That's a pretty old format, so there's no direct way to do it (as there used to be, if you have a backwards compatible Sony Digital 8 camcorder that played Hi8 tapes).
A simple digitizer may be the easiest way to convert the tape. It should save your video to a format that Premiere Elements 13 can work with.
Steve, I failed to mention I am using Premiere Elements on Windows 10. The product you suggested does not work on Windows 10 according to its description. Any other suggestions?
Although the description doesn't specify, the device works on Windows 8 so I've little doubt it works on Windows 10 also.
But just to be safe, you could go with this one.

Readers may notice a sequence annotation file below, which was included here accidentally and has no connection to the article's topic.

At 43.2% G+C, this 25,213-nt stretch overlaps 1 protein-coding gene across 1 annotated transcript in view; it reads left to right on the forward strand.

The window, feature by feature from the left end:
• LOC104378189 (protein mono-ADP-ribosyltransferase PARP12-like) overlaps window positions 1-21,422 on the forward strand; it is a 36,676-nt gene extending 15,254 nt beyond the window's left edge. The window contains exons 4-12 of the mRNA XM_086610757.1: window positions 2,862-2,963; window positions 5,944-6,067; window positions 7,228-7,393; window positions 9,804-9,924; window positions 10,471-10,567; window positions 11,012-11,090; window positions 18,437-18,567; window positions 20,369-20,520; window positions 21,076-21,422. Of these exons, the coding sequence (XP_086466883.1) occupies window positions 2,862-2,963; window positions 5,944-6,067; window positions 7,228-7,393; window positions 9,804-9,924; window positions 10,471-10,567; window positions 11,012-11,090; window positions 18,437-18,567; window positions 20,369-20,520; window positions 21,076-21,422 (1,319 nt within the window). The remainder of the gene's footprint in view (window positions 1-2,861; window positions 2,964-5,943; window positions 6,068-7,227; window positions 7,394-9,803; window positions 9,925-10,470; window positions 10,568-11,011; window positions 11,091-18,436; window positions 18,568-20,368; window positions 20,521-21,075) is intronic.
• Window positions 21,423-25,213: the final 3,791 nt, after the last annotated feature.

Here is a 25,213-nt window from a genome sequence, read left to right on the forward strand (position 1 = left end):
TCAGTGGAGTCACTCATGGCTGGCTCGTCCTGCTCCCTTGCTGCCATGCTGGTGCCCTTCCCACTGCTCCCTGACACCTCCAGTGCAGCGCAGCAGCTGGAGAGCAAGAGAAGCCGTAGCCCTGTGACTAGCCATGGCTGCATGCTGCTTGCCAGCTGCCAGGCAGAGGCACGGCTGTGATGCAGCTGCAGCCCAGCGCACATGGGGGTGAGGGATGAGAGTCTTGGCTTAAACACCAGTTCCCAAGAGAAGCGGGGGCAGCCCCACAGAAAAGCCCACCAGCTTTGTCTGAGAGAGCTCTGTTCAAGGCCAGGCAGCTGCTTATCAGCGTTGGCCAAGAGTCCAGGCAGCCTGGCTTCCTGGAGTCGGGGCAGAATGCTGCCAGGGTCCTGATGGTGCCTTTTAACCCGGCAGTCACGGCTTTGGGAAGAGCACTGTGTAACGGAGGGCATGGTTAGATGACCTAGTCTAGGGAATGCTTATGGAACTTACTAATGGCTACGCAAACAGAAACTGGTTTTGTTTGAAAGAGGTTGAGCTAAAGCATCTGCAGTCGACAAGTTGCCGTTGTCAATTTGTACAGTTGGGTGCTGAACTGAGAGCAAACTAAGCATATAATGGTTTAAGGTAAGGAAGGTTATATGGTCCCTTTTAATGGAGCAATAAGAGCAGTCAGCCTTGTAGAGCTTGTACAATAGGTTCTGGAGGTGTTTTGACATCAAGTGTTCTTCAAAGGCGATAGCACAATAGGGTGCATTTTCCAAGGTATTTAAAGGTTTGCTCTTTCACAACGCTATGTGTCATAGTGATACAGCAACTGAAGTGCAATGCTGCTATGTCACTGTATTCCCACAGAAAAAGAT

IMO this video grabber is a waist of money.
Chances are you get out of sync footage.
Get yourself an second hand xp computer with firewire and a second hand D8 camcorder (capable to play Hi8 as not all models can)
Capture and transfer to new computer.
While Ann's suggestion is certainly ideal -- IF you can get your hands on a Digital8 camcorder and a computer with a FireWire connection -- I still stand by my original suggestion.
This device will capture MPEGs which can be edited in Premiere Elements.
You dont want mpeg, too compressed. You want dv avi.
I agree with you, Ann. Your point is well taken. That's the ideal format for this type of video. But devices that capture DV-AVI are no longer being made. And current versions of Premiere Elements edit MPEGs just fine.
That is why i said get a second hand xp machine with firewire. D8 camera's are still around on ebay. Problem solved.
Its not the editing of mpeg, its the compression, its visual lossless which dv-avi is not. You dont want to lose picture quality in Hi8 footage.
Getting such a device with a very high chance of getting out of sync footage. Try and get that corrected....